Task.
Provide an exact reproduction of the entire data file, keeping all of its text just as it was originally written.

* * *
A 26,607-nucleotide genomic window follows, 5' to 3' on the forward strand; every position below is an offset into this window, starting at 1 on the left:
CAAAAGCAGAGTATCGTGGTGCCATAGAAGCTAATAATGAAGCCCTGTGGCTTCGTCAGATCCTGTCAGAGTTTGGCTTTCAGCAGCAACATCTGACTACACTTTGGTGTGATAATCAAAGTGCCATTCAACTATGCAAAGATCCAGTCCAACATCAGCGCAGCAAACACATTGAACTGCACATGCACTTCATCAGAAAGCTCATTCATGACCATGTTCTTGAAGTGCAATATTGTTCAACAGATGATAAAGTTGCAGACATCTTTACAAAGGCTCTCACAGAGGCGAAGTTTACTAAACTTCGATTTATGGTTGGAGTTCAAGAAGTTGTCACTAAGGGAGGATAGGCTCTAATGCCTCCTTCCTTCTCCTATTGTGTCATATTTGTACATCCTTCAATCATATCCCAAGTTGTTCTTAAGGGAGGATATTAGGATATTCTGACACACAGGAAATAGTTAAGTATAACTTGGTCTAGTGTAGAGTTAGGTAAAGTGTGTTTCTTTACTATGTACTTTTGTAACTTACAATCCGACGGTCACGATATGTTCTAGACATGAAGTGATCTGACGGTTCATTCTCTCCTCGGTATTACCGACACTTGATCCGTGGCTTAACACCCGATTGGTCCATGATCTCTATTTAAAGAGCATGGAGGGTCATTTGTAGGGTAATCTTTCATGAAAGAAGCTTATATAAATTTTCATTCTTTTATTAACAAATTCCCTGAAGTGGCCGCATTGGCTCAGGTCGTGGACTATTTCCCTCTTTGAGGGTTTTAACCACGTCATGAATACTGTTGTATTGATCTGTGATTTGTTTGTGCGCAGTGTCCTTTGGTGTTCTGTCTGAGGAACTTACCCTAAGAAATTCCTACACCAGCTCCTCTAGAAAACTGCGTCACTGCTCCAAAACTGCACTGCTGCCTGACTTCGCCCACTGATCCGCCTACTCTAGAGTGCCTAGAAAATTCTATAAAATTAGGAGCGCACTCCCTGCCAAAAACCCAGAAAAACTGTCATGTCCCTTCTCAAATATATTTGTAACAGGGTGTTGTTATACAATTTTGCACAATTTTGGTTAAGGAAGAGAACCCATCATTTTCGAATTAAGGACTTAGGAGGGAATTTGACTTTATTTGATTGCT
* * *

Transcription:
A 26,607-nucleotide genomic window follows, 5' to 3' on the forward strand; every position below is an offset into this window, starting at 1 on the left:
CAAAAGCAGAGTATCGTGGTGCCATAGAAGCTAATAATGAAGCCCTGTGGCTTCGTCAGATCCTGTCAGAGTTTGGCTTTCAGCAGCAACATCTGACTACACTTTGGTGTGATAATCAAAGTGCCATTCAACTATGCAAAGATCCAGTCCAACATCAGCGCAGCAAACACATTGAACTGCACATGCACTTCATCAGAAAGCTCATTCATGACCATGTTCTTGAAGTGCAATATTGTTCAACAGATGATAAAGTTGCAGACATCTTTACAAAGGCTCTCACAGAGGCGAAGTTTACTAAACTTCGATTTATGGTTGGAGTTCAAGAAGTTGTCACTAAGGGAGGATAGGCTCTAATGCCTCCTTCCTTCTCCTATTGTGTCATATTTGTACATCCTTCAATCATATCCCAAGTTGTTCTTAAGGGAGGATATTAGGATATTCTGACACACAGGAAATAGTTAAGTATAACTTGGTCTAGTGTAGAGTTAGGTAAAGTGTGTTTCTTTACTATGTACTTTTGTAACTTACAATCCGACGGTCACGATATGTTCTAGACATGAAGTGATCTGACGGTTCATTCTCTCCTCGGTATTACCGACACTTGATCCGTGGCTTAACACCCGATTGGTCCATGATCTCTATTTAAAGAGCATGGAGGGTCATTTGTAGGGTAATCTTTCATGAAAGAAGCTTATATAAATTTTCATTCTTTTATTAACAAATTCCCTGAAGTGGCCGCATTGGCTCAGGTCGTGGACTATTTCCCTCTTTGAGGGTTTTAACCACGTCATGAATACTGTTGTATTGATCTGTGATTTGTTTGTGCGCAGTGTCCTTTGGTGTTCTGTCTGAGGAACTTACCCTAAGAAATTCCTACACCAGCTCCTCTAGAAAACTGCGTCACTGCTCCAAAACTGCACTGCTGCCTGACTTCGCCCACTGATCCGCCTACTCTAGAGTGCCTAGAAAATTCTATAAAATTAGGAGCGCACTCCCTGCCAAAAACCCAGAAAAACTGTCATGTCCCTTCTCAAATATATTTGTAACAGGGTGTTGTTATACAATTTTGCACAATTTTGGTTAAGGAAGAGAACCCATCATTTTCGAATTAAGGACTTAGGAGGGAATTTGACTTTATTTGATTGCT